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The mission of scientists: address to the University of Trieste

1992, May 2

The Pope visited the University of Trieste, founded in 1938. The Holy Father was officially welcomed by the Rector and by the President of the International Center for Theoretical Physics. Prof. Abdus Salam, who received the Nobel Prize in 1979. John Paul II addressed his speech, speaking to them about the University’s role and the relationship between knowledge and faith.
 

I thank the Rector Magnificus for the sentiments expressed in the noble words he addressed to one in the name of all three present. I followed with interest the way he described the special characteristics of this cultural area, with the consequent opportunities for encounter and dialogue provided both by its geographical location and by the presence of numerous international scientific institutions.

The spokesman for these latter was Prof. Abdul Salam, who made a special point of praising the city of Trieste for the congenially of its inhabitants and the quality of the structures placed at the disposal of researchers who come together here from every part of the world. A cordial thanks to him as well.

I am happy to be here in this university to offer a special greeting to all of you, illustrious members of the Universities of Trieste and Udine, of the International Center for Theoretical Physics, of the Astronomical Observatory and of the various institutions of higher learning located in the scientific and technological research area of Padriciano. I greet also the many thousands of young people who are in this city to complete their university studies.

Here different civilizations live together peacefully: here peoples who have precise national identities live side by side, or rather, live together, in respectful and peaceful cooperation. Here, where the Adriatic forms the magnificent gulf, the sea does not separate, but rather joins, the Italian peninsula, sanctified by the evangelicalism mat martyrdom of the Apostles Peter and Paul, to the Balkan peninsula where the saintly wisdom of the brothers Cyril and Methodius flourished, here. I am happy to meet with you, distinguished ladies and gentlemen and dear friends, both in order to witness to the Catholic Church’s great esteem for scientific wisdom and for the world of studies in general, and also to bring you a word of best wishes and encouragement.

Higher studies and scientific research, both inside and outside of the specific university environment, are characterized by the note of universality. The very idea of a university, as I pointed out on 21 May 1985 at Louvain, necessarily implies universality. Humanity and its world, indeed the whole universe, present themselves to the investigation of the researcher and scholar with characteristics which can be understood by reason and communicated to others. Scientific language is such today that, by overcoming borders and barriers of every kind, it transmits words and images, communicates concepts, ideas, theories and proofs to an ever increasing number of persons, giving them the capacity to grow in learning and in humanity and to make use of the results and the concrete applications of scientific activity. One could rightly say that today, as never before, the universality of methodology, of language and of the scientific mentality has helped to change the human world. The universality of knowledge stems partly from the indomitable attraction human beings have to know the truth and partly from their need to communicate with one another to pass on their achievements or to use them for the benefit of an ever greater number of people. Despite the enormous harvest of results and the marvellous conquests that have been made in both the microcosm and macrocosm, serious difficulties still need to be overcome, new problems need to be confronted and resolved. We might think, for example, of a few infirmities which, though they base been made the object of profound study, continue to claim victims of every age and in every place. We could think also of the problems connected with the exploitation and distribution of natural resources, which science has done much to address, but which human selfishness continues to withhold from their universal destination which is clearly indicated by nature. We can only hope that ever more widely shared, sincere and effective ideas promoted among researchers, scientists and political leaders of international organizations may help to confront resolutely the age-old problems, such as that of disease, hunger or malnutrition which afflict or threaten such a large part of humanity.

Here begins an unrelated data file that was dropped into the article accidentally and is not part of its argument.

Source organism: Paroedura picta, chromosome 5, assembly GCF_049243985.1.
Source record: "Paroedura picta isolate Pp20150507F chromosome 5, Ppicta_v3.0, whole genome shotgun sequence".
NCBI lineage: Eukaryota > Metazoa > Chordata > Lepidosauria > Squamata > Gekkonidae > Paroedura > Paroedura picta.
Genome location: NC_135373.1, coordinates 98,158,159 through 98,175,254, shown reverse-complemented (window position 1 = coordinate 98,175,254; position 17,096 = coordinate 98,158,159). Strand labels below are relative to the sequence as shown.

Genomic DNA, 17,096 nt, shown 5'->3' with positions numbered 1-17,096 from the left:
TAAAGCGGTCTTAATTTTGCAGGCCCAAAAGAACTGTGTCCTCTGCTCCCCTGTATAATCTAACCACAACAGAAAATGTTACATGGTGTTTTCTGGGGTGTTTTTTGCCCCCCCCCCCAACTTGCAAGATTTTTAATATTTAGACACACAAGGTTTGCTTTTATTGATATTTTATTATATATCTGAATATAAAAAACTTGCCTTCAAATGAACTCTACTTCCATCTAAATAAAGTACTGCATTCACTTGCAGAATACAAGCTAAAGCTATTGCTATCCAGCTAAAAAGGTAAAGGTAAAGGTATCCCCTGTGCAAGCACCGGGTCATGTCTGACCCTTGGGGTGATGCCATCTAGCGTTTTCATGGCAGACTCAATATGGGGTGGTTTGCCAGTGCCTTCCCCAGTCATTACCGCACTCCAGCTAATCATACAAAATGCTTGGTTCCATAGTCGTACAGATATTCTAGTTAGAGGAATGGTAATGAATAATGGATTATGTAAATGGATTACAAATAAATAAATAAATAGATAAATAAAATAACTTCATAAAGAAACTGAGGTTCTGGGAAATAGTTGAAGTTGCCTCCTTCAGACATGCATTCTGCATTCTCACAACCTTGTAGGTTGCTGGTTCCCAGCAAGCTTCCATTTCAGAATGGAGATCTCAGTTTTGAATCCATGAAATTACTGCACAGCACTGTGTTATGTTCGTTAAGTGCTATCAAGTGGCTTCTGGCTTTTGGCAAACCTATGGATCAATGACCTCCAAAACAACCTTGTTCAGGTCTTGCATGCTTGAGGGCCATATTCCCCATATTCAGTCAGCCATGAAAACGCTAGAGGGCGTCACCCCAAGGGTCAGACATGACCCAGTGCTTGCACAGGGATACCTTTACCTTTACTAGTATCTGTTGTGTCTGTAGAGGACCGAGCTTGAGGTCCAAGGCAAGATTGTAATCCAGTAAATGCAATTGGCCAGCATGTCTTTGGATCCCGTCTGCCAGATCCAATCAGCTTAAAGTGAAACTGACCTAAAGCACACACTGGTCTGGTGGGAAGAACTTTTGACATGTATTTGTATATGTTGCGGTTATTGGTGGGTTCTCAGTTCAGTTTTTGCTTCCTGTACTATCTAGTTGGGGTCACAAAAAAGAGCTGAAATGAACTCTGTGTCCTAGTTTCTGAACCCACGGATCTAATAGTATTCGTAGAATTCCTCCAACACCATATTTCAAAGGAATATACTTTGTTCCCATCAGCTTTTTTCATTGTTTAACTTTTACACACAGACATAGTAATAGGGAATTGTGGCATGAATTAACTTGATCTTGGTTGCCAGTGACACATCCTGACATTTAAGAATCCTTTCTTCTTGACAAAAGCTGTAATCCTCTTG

This region of Italy, so fortuitously situated where North meets South and West meets Europe’s Central and Eastern region, is urged by nature and invited by history to serve as an intermediary or a link among peoples, waves of migrations and different cultural heritages. The very diversity that distinguishes the coast from the eastern Alps, the plains from the hills of Friuli and from Carnia, and the various peoples, each with their own language and culture, who in the past have been subjected to dramatic historical changes, can and should be expressed in forms of mutual integration and solidarity which would benefit this region and set an example for the ethnic communities of the neighbouring countries. Nothing can contribute to this more than the converging unity of studies, research efforts and plans for the future.